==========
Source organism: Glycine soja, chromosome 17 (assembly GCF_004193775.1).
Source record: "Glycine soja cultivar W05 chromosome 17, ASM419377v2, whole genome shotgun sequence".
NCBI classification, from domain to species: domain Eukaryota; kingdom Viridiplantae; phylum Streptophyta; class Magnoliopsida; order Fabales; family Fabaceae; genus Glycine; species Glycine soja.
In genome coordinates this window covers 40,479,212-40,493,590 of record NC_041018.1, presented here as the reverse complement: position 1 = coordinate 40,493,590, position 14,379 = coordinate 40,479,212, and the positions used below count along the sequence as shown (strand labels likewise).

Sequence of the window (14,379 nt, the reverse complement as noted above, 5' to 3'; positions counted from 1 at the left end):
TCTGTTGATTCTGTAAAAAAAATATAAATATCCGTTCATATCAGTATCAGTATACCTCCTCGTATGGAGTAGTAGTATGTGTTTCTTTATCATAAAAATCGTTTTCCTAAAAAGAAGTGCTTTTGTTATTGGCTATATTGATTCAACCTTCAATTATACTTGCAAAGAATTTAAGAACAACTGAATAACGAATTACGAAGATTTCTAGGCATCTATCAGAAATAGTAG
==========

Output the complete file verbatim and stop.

Source organism: Glycine soja, chromosome 17 (assembly GCF_004193775.1).
Source record: "Glycine soja cultivar W05 chromosome 17, ASM419377v2, whole genome shotgun sequence".
NCBI classification, from domain to species: domain Eukaryota; kingdom Viridiplantae; phylum Streptophyta; class Magnoliopsida; order Fabales; family Fabaceae; genus Glycine; species Glycine soja.
In genome coordinates this window covers 40,479,212-40,493,590 of record NC_041018.1, presented here as the reverse complement: position 1 = coordinate 40,493,590, position 14,379 = coordinate 40,479,212, and the positions used below count along the sequence as shown (strand labels likewise).

Sequence of the window (14,379 nt, the reverse complement as noted above, 5' to 3'; positions counted from 1 at the left end):
TCTGTTGATTCTGTAAAAAAAATATAAATATCCGTTCATATCAGTATCAGTATACCTCCTCGTATGGAGTAGTAGTATGTGTTTCTTTATCATAAAAATCGTTTTCCTAAAAAGAAGTGCTTTTGTTATTGGCTATATTGATTCAACCTTCAATTATACTTGCAAAGAATTTAAGAACAACTGAATAACGAATTACGAAGATTTCTAGGCATCTATCAGAAATAGTAG